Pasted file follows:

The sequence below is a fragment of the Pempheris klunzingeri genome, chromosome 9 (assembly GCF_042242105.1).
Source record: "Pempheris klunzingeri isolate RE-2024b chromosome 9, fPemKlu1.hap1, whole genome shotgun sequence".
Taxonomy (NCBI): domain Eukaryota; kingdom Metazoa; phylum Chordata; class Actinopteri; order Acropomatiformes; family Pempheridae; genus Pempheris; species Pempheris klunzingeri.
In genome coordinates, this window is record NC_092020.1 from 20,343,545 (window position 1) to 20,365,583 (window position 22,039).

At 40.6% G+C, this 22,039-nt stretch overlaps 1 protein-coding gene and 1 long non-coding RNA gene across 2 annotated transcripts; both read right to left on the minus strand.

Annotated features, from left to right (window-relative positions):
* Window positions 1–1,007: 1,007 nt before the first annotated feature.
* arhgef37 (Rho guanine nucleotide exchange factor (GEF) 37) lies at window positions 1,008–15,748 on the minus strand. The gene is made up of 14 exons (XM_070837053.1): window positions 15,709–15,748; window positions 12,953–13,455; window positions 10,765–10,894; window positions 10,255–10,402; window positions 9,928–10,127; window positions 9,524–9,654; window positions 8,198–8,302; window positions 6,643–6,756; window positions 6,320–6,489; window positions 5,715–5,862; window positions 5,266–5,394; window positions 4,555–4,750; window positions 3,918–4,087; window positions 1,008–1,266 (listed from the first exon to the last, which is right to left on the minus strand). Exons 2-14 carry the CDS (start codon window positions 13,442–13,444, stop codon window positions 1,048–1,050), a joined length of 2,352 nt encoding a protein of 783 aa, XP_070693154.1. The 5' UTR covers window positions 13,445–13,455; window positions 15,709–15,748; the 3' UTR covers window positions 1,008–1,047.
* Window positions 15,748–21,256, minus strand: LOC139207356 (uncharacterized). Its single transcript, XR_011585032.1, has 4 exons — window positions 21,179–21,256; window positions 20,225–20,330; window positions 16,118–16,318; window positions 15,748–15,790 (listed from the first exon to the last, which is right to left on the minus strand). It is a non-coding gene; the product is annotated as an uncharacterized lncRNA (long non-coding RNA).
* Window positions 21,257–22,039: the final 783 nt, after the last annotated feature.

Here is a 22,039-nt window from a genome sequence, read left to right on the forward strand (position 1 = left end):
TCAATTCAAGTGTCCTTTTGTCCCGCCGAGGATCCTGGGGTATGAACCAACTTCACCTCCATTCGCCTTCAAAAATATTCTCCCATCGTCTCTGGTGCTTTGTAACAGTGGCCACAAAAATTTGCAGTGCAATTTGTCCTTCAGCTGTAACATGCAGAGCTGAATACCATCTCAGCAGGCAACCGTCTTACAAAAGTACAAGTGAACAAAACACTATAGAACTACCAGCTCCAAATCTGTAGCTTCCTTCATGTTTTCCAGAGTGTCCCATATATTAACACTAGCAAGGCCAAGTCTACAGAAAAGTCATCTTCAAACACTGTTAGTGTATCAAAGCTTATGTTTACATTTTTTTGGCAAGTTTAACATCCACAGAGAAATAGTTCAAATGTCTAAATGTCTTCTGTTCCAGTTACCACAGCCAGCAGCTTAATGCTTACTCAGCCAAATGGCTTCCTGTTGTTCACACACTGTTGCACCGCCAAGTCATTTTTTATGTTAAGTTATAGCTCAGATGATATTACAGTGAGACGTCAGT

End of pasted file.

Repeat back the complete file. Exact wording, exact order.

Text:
The sequence below is a fragment of the Pempheris klunzingeri genome, chromosome 9 (assembly GCF_042242105.1).
Source record: "Pempheris klunzingeri isolate RE-2024b chromosome 9, fPemKlu1.hap1, whole genome shotgun sequence".
Taxonomy (NCBI): domain Eukaryota; kingdom Metazoa; phylum Chordata; class Actinopteri; order Acropomatiformes; family Pempheridae; genus Pempheris; species Pempheris klunzingeri.
In genome coordinates, this window is record NC_092020.1 from 20,343,545 (window position 1) to 20,365,583 (window position 22,039).

At 40.6% G+C, this 22,039-nt stretch overlaps 1 protein-coding gene and 1 long non-coding RNA gene across 2 annotated transcripts; both read right to left on the minus strand.

Annotated features, from left to right (window-relative positions):
* Window positions 1–1,007: 1,007 nt before the first annotated feature.
* arhgef37 (Rho guanine nucleotide exchange factor (GEF) 37) lies at window positions 1,008–15,748 on the minus strand. The gene is made up of 14 exons (XM_070837053.1): window positions 15,709–15,748; window positions 12,953–13,455; window positions 10,765–10,894; window positions 10,255–10,402; window positions 9,928–10,127; window positions 9,524–9,654; window positions 8,198–8,302; window positions 6,643–6,756; window positions 6,320–6,489; window positions 5,715–5,862; window positions 5,266–5,394; window positions 4,555–4,750; window positions 3,918–4,087; window positions 1,008–1,266 (listed from the first exon to the last, which is right to left on the minus strand). Exons 2-14 carry the CDS (start codon window positions 13,442–13,444, stop codon window positions 1,048–1,050), a joined length of 2,352 nt encoding a protein of 783 aa, XP_070693154.1. The 5' UTR covers window positions 13,445–13,455; window positions 15,709–15,748; the 3' UTR covers window positions 1,008–1,047.
* Window positions 15,748–21,256, minus strand: LOC139207356 (uncharacterized). Its single transcript, XR_011585032.1, has 4 exons — window positions 21,179–21,256; window positions 20,225–20,330; window positions 16,118–16,318; window positions 15,748–15,790 (listed from the first exon to the last, which is right to left on the minus strand). It is a non-coding gene; the product is annotated as an uncharacterized lncRNA (long non-coding RNA).
* Window positions 21,257–22,039: the final 783 nt, after the last annotated feature.

Here is a 22,039-nt window from a genome sequence, read left to right on the forward strand (position 1 = left end):
TCAATTCAAGTGTCCTTTTGTCCCGCCGAGGATCCTGGGGTATGAACCAACTTCACCTCCATTCGCCTTCAAAAATATTCTCCCATCGTCTCTGGTGCTTTGTAACAGTGGCCACAAAAATTTGCAGTGCAATTTGTCCTTCAGCTGTAACATGCAGAGCTGAATACCATCTCAGCAGGCAACCGTCTTACAAAAGTACAAGTGAACAAAACACTATAGAACTACCAGCTCCAAATCTGTAGCTTCCTTCATGTTTTCCAGAGTGTCCCATATATTAACACTAGCAAGGCCAAGTCTACAGAAAAGTCATCTTCAAACACTGTTAGTGTATCAAAGCTTATGTTTACATTTTTTTGGCAAGTTTAACATCCACAGAGAAATAGTTCAAATGTCTAAATGTCTTCTGTTCCAGTTACCACAGCCAGCAGCTTAATGCTTACTCAGCCAAATGGCTTCCTGTTGTTCACACACTGTTGCACCGCCAAGTCATTTTTTATGTTAAGTTATAGCTCAGATGATATTACAGTGAGACGTCAGT